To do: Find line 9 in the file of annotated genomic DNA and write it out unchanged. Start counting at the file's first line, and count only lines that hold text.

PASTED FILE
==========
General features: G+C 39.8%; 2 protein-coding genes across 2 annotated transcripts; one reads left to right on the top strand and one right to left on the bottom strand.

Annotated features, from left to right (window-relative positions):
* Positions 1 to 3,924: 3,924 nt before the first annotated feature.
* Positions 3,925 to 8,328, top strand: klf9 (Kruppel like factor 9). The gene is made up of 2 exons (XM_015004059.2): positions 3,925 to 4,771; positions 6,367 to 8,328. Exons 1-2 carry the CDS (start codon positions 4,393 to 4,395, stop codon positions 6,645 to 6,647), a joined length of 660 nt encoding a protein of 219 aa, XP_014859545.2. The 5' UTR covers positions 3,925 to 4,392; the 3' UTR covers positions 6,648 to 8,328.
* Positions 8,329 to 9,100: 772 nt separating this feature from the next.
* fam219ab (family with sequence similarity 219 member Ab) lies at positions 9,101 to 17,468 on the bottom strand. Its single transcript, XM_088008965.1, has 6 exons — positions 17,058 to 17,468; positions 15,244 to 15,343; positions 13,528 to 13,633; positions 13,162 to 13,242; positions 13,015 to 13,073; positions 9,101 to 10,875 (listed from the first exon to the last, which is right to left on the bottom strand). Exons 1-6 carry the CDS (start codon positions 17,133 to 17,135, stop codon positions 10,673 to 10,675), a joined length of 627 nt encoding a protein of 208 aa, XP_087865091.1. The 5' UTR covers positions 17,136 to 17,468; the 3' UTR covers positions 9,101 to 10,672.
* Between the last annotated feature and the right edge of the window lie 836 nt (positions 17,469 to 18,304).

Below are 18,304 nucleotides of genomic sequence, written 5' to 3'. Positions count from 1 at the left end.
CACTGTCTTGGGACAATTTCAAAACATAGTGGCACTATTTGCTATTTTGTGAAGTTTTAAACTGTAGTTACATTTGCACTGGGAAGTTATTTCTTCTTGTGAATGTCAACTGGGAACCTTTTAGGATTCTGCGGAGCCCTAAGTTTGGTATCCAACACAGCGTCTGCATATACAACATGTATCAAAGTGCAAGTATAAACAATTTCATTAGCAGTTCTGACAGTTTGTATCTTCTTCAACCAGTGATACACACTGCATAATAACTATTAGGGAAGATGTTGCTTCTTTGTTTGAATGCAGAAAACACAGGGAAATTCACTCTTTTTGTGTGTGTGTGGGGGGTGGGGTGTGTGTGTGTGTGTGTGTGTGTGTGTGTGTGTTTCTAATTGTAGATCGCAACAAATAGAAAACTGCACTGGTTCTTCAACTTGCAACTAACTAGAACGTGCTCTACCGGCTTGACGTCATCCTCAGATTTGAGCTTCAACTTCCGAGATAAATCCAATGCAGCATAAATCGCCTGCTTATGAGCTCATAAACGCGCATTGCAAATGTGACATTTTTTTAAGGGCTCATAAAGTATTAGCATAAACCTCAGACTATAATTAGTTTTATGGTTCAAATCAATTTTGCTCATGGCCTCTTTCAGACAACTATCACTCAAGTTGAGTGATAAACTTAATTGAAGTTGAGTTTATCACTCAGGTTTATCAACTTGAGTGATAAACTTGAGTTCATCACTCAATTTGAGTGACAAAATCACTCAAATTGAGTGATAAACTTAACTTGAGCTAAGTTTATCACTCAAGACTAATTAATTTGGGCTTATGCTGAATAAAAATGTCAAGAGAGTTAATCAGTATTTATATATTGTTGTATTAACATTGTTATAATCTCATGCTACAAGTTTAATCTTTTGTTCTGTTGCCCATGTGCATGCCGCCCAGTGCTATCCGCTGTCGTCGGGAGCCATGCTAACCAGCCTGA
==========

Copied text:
CACTGTCTTGGGACAATTTCAAAACATAGTGGCACTATTTGCTATTTTGTGAAGTTTTAAACTGTAGTTACATTTGCACTGGGAAGTTATTTCTTCTTGTGAATGTCAACTGGGAACCTTTTAGGATTCTGCGGAGCCCTAAGTTTGGTATCCAACACAGCGTCTGCATATACAACATGTATCAAAGTGCAAGTATAAACAATTTCATTAGCAGTTCTGACAGTTTGTATCTTCTTCAACCAGTGATACACACTGCATAATAACTATTAGGGAAGATGTTGCTTCTTTGTTTGAATGCAGAAAACACAGGGAAATTCACTCTTTTTGTGTGTGTGTGGGGGGTGGGGTGTGTGTGTGTGTGTGTGTGTGTGTGTGTGTGTTTCTAATTGTAGATCGCAACAAATAGAAAACTGCACTGGTTCTTCAACTTGCAACTAACTAGAACGTGCTCTACCGGCTTGACGTCATCCTCAGATTTGAGCTTCAACTTCCGAGATAAATCCAATGCAGCATAAATCGCCTGCTTATGAGCTCATAAACGCGCATTGCAAATGTGACATTTTTTTAAGGGCTCATAAAGTATTAGCATAAACCTCAGACTATAATTAGTTTTATGGTTCAAATCAATTTTGCTCATGGCCTCTTTCAGACAACTATCACTCAAGTTGAGTGATAAACTTAATTGAAGTTGAGTTTATCACTCAGGTTTATCAACTTGAGTGATAAACTTGAGTTCATCACTCAATTTGAGTGACAAAATCACTCAAATTGAGTGATAAACTTAACTTGAGCTAAGTTTATCACTCAAGACTAATTAATTTGGGCTTATGCTGAATAAAAATGTCAAGAGAGTTAATCAGTATTTATATATTGTTGTATTAACATTGTTATAATCTCATGCTACAAGTTTAATCTTTTGTTCTGTTGCCCATGTGCATGCCGCCCAGTGCTATCCGCTGTCGTCGGGAGCCATGCTAACCAGCCTGA